- Canada/UK: Sativex gets approval in Canada for the treatment of neuropathic pain in multiple sclerosis
- Science: THC effective in appetite and weight loss in severe lung disease (COPD)
- Economy/Science: THC inhaler offers safe and rapid delivery
- News in brief
- A glimpse @ the past
Canada/UK: Sativex gets approval in Canada for the treatment of neuropathic pain in multiple sclerosis
On 19 April the British company GW Pharmaceuticals announced that their cannabis extract Sativex has been granted regulatory approval in Canada for the symptomatic relief of neuropathic pain in multiple sclerosis. According to a statement by the company the drug is likely to be launched in May and the price would only be announced shortly before launch.
Dr. Geoffrey Guy, Executive Chairman of the company, said, "We are delighted that Sativex has received regulatory approval in Canada. This event marks the world’s first approval of a cannabis derived medicine. This first regulatory approval has been obtained by GW in just over six years since the Company’s development programme commenced, a highly significant achievement. We are now working with our Canadian marketing partner, Bayer, towards the launch of Sativex throughout Canada in late spring."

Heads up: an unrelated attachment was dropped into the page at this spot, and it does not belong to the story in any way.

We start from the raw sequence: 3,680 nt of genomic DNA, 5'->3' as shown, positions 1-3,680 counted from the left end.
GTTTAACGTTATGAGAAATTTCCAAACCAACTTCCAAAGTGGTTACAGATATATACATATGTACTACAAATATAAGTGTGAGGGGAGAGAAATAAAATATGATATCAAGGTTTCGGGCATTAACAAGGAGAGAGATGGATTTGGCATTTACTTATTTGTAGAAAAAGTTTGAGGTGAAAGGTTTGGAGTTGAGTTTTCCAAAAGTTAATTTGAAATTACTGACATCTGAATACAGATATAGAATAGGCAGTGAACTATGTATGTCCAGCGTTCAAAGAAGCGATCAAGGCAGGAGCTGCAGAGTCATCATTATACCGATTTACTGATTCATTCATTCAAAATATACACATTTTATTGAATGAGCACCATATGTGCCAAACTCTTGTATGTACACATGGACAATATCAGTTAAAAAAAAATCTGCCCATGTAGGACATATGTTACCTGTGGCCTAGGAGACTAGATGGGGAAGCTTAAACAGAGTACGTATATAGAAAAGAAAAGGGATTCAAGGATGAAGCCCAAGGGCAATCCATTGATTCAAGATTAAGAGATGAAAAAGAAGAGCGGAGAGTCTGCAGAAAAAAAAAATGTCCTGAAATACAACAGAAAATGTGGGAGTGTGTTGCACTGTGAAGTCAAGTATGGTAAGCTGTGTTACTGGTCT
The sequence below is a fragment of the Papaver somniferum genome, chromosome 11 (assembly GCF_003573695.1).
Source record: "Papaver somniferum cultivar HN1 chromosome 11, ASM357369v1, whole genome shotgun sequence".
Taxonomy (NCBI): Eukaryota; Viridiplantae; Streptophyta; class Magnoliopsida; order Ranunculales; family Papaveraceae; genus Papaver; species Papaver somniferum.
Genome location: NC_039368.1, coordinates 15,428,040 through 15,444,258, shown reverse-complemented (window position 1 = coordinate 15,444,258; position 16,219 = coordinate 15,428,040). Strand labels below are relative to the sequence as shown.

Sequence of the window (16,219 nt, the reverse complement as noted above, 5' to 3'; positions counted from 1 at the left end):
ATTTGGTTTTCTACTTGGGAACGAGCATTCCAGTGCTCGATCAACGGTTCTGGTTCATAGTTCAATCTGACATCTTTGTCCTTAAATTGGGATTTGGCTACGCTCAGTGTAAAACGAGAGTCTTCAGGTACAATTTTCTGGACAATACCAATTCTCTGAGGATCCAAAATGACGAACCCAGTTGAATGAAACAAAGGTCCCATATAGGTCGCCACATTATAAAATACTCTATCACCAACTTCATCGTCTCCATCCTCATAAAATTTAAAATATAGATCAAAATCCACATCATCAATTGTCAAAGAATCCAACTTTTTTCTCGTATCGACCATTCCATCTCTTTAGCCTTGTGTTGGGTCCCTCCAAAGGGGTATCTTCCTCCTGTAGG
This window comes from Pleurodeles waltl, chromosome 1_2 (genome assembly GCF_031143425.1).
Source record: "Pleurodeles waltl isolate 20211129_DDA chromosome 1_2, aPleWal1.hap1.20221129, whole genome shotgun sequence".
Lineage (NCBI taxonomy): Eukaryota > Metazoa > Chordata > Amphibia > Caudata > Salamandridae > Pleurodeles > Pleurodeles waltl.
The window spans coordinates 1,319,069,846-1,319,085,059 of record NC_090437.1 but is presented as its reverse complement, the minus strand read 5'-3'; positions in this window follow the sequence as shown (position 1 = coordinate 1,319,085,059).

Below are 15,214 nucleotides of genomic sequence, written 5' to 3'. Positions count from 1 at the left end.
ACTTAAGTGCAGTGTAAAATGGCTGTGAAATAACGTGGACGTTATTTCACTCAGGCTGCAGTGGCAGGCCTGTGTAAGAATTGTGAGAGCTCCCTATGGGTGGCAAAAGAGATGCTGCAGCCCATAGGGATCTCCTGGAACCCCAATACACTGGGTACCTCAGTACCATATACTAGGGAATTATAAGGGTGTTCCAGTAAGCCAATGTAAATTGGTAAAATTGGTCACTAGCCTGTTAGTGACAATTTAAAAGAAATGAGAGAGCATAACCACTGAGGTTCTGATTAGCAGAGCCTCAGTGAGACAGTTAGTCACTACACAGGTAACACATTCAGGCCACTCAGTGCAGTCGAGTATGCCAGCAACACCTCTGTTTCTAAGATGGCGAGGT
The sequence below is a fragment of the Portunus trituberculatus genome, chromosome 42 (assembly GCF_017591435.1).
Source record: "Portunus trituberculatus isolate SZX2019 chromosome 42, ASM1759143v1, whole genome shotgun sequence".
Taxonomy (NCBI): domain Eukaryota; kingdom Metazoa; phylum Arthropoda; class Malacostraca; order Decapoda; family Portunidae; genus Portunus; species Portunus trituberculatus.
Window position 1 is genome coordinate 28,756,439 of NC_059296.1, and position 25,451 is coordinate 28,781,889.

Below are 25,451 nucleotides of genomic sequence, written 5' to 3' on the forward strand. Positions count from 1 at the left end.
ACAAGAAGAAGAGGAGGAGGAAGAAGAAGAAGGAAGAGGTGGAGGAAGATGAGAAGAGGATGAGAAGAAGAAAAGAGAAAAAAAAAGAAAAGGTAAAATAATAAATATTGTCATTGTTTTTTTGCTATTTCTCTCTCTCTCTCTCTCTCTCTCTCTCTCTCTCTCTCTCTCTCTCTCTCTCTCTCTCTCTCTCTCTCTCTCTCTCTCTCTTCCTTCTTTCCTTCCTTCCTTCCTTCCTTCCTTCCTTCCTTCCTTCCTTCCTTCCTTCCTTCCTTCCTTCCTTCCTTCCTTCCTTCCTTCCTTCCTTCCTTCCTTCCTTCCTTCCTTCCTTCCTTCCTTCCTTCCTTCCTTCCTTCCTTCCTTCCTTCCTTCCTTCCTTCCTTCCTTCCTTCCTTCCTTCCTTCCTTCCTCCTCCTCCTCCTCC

The approval had been expected after Canadian regulators said last December that Sativex, which is sprayed under the tongue and contains equal amounts of THC and CBD, qualified to be considered for approval. The company had originally hoped to win British approval for Sativex in 2003 but UK officials said in December they wanted more evidence about the benefits of the medicine. It is not expected to be approved in its home market until later this year or possibly 2006. Nevertheless, Guy said he was confident the drug would win approval in major markets around the world.
The approval of Sativex was welcomed by the MS Society of Canada, whose national medical adviser Dr. William McIlroy said sufferers needed new options to address their pain.
(Sources: Press release by GW Pharmaceuticals of 19 April 2005, Reuters of 19 April 2005)
Patients with the severe lung disease COPD (chronic obstructive pulmonary disease) often suffer from appetite loss and cachexia (weight loss) resulting in reduced general well-being and early mortality. In an open clinical study THC improved appetite and well-being and resulted in weight gain.
18 COPD patients aged 49 to 81 years with a mean body weight of 48.5 kg were included in the study under the guidance of Dr. Karl-Christian Bergmann at the Clinic for Allergies and Asthma in Bad Lippspringe, Germany. In the six months before entering the clinic 7 participants had a constant body weight and 11 lost 2.3 kg on average.